Art in Academia

Where is art?

These days, we can ask any discipline to locate itself, and the search can quickly get lost, splitting into thousands of destinations. And if we ask multiple disciplines to pick the topics of the day, they often end up on the same page. You can find the applications and references of many studies throughout every profession. Entryways into different fields are multiplied thanks to the Internet and the increase in free time (though we seem to think we have less time in our busy lives, microwaves and Netflix have saved us). Secrets are unveiled because of ideas like open source collaboration, an approach that encourages people to share knowledge. Specialists are talking to each other. We are in the age of interactive communities. Columbia University is simply a small part of this phenomenon. Our intellectual curiosities plunge into so many pools. Architectural structures on this campus are a series of wide-open mouths into every discipline. The campus is laid out to convey the proximity and ease of such interactions.

I take pride in teaching art on such a campus, because I am one of those scholars who has too many parties in my head. Columbia makes us tipsy in a good way, with brain party drinks. It allows me to see art inside out.

Inside the art world, art is a mixture of other disciplines. Media, concepts, morals, stakes, and everything else vary so greatly from one artist to another that I am constantly surprised all of us can be bunched up under the same category. As a confirmation of the variety within the art world, I see art everywhere when I step out of my profession hoping for an ‘objective’ view. But art pervades the world. It affects everybody: it may look like an Apple computer, it may sound like a letter of persuasion between politicians. People are striving to find creative solutions, even in the fields that seem to be least associated with art. With a varied level of awareness, people use the magic of art as a way of thinking and a way of execution. It is no longer a particular class you take. It may be a small fraction of a student’s academic life, but whatever tiny amount, how common it is for a student to relate to art somehow! Art is part of every cocktail at Columbia. It slips into your lives, sometimes without looking like itself. Knowing how inclusive my study is, I am not surprised to see it bleeding into many systems of students’ lives.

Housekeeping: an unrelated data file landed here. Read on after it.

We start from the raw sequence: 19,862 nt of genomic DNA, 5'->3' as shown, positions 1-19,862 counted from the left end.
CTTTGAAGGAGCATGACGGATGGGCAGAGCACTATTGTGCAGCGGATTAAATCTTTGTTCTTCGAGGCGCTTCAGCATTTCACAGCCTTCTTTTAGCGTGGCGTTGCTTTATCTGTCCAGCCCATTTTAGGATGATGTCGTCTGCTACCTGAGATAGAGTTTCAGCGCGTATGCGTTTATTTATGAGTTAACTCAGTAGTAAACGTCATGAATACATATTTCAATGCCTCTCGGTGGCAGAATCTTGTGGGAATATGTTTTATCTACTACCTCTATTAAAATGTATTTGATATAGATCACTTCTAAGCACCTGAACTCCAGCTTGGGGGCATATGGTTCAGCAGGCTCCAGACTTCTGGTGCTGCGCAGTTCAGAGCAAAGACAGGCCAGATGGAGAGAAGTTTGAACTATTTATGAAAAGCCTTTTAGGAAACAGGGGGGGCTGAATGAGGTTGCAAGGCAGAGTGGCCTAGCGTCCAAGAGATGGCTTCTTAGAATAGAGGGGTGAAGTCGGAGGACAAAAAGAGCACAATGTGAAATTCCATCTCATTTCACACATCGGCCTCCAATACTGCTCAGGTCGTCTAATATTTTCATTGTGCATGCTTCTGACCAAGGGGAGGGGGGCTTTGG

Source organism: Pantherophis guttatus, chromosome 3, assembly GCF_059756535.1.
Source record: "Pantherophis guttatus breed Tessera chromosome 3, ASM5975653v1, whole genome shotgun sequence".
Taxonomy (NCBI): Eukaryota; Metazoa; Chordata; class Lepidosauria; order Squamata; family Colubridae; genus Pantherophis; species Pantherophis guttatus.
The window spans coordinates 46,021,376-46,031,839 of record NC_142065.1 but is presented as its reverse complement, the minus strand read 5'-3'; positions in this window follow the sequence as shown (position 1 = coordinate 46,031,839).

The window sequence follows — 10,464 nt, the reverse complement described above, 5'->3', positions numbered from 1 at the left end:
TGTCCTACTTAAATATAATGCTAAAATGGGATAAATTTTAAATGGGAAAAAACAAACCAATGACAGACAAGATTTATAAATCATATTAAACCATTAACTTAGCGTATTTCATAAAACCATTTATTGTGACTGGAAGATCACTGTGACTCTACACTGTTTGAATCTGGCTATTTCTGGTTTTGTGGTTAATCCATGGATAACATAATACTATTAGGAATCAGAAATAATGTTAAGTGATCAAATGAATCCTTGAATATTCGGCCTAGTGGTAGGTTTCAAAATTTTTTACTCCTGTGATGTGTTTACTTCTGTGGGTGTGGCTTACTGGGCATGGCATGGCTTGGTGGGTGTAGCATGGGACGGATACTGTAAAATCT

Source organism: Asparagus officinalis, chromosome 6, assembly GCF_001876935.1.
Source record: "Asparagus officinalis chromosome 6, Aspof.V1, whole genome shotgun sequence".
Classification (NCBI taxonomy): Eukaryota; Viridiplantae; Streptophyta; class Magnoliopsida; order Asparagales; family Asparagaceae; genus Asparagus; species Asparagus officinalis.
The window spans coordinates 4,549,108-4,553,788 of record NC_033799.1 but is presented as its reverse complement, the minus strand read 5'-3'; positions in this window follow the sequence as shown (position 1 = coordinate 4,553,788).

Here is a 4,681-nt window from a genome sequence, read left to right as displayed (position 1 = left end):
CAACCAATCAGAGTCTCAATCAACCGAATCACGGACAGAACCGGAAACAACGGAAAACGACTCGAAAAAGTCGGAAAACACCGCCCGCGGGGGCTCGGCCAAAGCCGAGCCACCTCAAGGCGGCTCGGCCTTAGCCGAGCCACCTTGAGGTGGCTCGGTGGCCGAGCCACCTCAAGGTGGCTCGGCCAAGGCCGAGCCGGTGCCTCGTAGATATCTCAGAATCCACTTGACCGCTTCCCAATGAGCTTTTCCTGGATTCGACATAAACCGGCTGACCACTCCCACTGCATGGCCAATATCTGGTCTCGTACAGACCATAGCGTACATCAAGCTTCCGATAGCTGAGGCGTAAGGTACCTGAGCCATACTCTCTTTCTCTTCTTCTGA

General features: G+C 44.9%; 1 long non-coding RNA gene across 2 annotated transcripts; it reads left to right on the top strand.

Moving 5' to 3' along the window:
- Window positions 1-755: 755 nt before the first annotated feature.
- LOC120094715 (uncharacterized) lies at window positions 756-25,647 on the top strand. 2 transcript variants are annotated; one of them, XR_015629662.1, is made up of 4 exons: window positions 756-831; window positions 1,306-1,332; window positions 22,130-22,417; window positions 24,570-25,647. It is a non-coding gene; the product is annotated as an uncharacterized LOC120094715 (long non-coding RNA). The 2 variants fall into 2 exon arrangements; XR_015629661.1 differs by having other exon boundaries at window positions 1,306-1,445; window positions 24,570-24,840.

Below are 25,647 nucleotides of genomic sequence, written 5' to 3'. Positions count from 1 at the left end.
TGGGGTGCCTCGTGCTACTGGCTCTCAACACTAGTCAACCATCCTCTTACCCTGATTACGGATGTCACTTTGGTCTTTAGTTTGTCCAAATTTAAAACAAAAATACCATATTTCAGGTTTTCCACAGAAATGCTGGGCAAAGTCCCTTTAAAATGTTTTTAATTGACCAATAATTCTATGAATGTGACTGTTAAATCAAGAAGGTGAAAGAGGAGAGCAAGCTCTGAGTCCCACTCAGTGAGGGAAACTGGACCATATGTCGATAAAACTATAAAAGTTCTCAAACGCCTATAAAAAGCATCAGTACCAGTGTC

As I teach an art course at this academic institution, I take joy in witnessing and participating in the win-win dialogues between art and X, with X representing any other discipline that a student may study. The back and forth dialogue between art and X is so evident that you may just delve into Sculpture I and figure out your true area of interest through the assignments. I believe this interdependency is productive for the future ways of working within any field. You need an extra perspective to succeed in X, and it has to be spicy and attractive—a different look, a different mode of thinking, and a different dimension in which you can freely examine facts—the attraction lies inside the grace of how we do things. Art as it is taught in a big academic institution is a perfect platform for experimentation, where you can talk about anything from A to Z. And if you ever end up inside the art world in the future, you must have X to stabilize yourself within the tumult of what’s fashionable.

Teaching art, as well as studying art, is far more enriching at an academic institution where every other context is conveniently in reach within. As we train ourselves to incorporate art into X and X into art, we become more in sync with the world’s outlook on interactive communities. Good luck to me. Good luck to you.

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